Andrew Hoffman is a truly imaginative Denver artist whose combinations of layered artistic modes, graphic design, and hand-painted masterpieces have earned him a place in the coveted Denver art scene. He oozes presence both in his work and demeanor, balancing the expectations of the modern artist with the realities of everyday artistic and graphic design goals.
I first was introduced to Hoffman’s work at Snowball in 2014 where 16 Denver artists live-painted murals to commemorate the event. I fell in love with Hoffman’s “deeper meaning,” a theme that seems to resonate on a larger scale with the artist. In this particular piece, the number “’76” celebrated the founding of the state of Colorado. Hoffman layered this history on top of a fun, contemporary and unexpected modernist and abstract piece. His work is as clever as it is artistically challenging.
Venues that Hoffman has shown at include Gallery Z in Tokyo for a benefit show, the AIGA World Headquarters and the World Bank in New York City, the Denver Art Museum, RedLine, the CVA, BMoCA, Groundswell Gallery, Super Ordinary Gallery and Black Book Gallery in Denver, and a visiting artist show at Western State in Gunnison, Colorado.
Hoffman grew up in the mountains, in the National Forrest area of Bailey, so the outdoors have always been a huge part of his life. A snowboarder and a college athlete running track at Western State, Hoffman is everything but the ordinary.
303 Magazine sat down with Andrew Hoffman for a casual Q&A.
“I usually work on several paintings simultaneously, slowly working and re-working each composition until I feel intuitively that it is complete. Every mark is carefully planned, but mistakes happen and are a welcomed part of the process. I appreciate evidence of the human condition in my compositions. This process yields a completed composition that transcends the physicality of the piece being a representation of a image or concept on canvas, but rather, allows it to become a familiar dimensional object that is part of my routine – a relic of my everyday life.”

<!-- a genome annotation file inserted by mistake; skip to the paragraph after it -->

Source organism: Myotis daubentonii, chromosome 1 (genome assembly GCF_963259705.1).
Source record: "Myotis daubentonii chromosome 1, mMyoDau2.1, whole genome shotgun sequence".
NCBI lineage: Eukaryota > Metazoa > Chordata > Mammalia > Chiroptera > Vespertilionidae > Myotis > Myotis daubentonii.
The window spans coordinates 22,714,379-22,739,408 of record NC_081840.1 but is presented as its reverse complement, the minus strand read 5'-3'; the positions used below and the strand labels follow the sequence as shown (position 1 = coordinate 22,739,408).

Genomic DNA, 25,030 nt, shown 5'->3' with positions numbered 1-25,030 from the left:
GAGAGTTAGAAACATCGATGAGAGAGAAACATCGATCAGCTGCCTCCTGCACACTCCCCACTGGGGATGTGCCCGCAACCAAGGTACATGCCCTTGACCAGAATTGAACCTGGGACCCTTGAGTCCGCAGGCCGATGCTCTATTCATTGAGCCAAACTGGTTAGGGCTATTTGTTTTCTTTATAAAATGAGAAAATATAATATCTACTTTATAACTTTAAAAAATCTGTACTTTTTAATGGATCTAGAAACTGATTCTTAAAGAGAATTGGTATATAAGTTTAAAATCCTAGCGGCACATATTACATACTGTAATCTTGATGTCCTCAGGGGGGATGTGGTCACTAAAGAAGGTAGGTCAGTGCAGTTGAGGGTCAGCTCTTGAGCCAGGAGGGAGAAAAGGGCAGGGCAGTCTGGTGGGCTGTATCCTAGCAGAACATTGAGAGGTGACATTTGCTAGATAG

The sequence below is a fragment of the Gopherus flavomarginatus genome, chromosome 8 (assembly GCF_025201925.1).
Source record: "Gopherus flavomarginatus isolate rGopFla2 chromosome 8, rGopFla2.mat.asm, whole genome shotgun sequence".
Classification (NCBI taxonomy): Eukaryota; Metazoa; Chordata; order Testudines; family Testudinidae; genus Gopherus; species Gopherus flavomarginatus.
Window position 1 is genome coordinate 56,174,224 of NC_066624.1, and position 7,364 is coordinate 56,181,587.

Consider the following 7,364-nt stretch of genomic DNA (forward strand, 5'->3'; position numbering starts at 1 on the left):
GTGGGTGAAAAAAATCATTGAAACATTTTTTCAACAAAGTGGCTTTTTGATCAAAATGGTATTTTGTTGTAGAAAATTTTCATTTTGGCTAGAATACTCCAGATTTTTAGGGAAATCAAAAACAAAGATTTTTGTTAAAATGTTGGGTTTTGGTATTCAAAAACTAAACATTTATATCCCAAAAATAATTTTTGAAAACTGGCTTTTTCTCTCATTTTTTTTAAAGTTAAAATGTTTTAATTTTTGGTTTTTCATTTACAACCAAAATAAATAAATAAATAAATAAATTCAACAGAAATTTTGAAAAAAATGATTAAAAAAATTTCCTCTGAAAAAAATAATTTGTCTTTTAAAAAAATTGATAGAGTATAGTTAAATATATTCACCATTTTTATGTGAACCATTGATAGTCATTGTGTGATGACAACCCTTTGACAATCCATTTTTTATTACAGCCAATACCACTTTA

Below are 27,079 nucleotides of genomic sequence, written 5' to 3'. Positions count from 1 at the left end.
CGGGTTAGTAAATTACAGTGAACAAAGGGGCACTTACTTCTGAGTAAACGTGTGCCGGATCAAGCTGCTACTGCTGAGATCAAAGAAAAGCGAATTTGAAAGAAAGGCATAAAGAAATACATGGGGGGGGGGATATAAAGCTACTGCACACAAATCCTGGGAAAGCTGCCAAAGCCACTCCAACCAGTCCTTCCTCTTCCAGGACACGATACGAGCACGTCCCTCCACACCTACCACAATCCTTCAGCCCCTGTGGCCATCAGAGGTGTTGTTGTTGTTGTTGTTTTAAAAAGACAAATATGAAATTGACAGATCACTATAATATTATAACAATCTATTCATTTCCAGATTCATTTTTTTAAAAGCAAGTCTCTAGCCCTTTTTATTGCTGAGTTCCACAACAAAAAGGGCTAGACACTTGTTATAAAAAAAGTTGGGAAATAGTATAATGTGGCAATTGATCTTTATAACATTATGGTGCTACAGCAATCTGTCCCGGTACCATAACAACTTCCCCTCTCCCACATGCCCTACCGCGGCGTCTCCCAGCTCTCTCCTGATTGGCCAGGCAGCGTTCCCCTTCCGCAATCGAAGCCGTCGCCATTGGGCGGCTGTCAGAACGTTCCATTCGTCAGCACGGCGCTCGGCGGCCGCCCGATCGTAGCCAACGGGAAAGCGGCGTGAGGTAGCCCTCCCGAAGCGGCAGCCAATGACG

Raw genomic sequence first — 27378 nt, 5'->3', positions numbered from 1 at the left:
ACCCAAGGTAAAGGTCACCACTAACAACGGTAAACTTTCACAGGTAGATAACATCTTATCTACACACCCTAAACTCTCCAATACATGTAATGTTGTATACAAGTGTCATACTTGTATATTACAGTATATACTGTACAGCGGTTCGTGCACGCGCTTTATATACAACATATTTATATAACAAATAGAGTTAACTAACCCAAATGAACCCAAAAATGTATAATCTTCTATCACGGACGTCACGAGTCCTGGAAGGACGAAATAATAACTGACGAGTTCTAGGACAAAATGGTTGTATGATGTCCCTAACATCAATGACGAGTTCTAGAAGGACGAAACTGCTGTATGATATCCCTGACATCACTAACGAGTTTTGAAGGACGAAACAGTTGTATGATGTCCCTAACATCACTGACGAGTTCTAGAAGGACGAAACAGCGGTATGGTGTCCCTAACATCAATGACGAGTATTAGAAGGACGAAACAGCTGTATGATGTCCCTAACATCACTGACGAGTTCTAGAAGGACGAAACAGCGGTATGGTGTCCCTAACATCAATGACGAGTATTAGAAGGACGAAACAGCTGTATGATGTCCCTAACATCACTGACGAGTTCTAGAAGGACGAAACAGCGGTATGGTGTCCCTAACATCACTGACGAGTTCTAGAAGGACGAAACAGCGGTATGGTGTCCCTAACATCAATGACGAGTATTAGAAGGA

303 Magazine: When did you first know you had a natural talent for art?
Andrew Hoffman: I could always draw well. I was in first grade and I drew a plane from the cartoon show Tailspin, and I won some competition for it. It’s been a life endeavor.
I saw you are a professor at Metro. Tell us, what do you teach?
AH: I’m and adjunct professor at Metro State, I have taught typography, user interface design, and some other classes. I’m in the art department but I mostly teach in the graphic design realm. I ran into some students at Snowball, which was kind of a trip. That’s always awkward. But yeah, I have a pretty good relationship with my students so whenever they have questions, I help them out whenever I can.
Tell me about your hidden or concealed elements? Is it like a well kept secret between you and the work?
AH: It’s not so much a secret as just a hint to the process of art. I tend to conceal select elements of my compositions. This form of reduction and destruction is challenging but exhilarating. The idea of assembling and then eliminating perceived necessities, a principle tenet in minimalism, is a theme that I strive to apply to every aspect of my life.
I always see a touch of literature in your work – is this just the typographer talking or are you a reader?
AH: Both I suppose. I’m a bookworm for sure. My degree is a BFA in design, not literature or anything. I did go to a liberal arts school so I got to take a lot of great classes outside of art and design, like poetry, and creative writing to name a few. I even took an acting class. So yes, I mean, I’ve tried so many things I think they all end up effecting my work, in one way or another.
Hoffman still misses Groundswell Gallery, a gallery he often showcased his work at that catered to a predominantly local roster. It was hard for him and many Denverites to see the gallery close. We are still looking for that place to fill the void of local artists first, and really give the spotlight back to the most talented artists we boast here at home.
Flash forward to almost a year later, Andrew Hoffman is opening his first show in 2015 at Huckleberry Coffee this Saturday night. The show is a collaboration with skateboard company Corriente. Hoffman has two dope, brightly painted decks as well as fine art pieces on canvas for sale and hanging in the space all month long. Join 303 Magazine and meet the artist on March 14h at 7-9pm at Huckleberry Coffee in River North.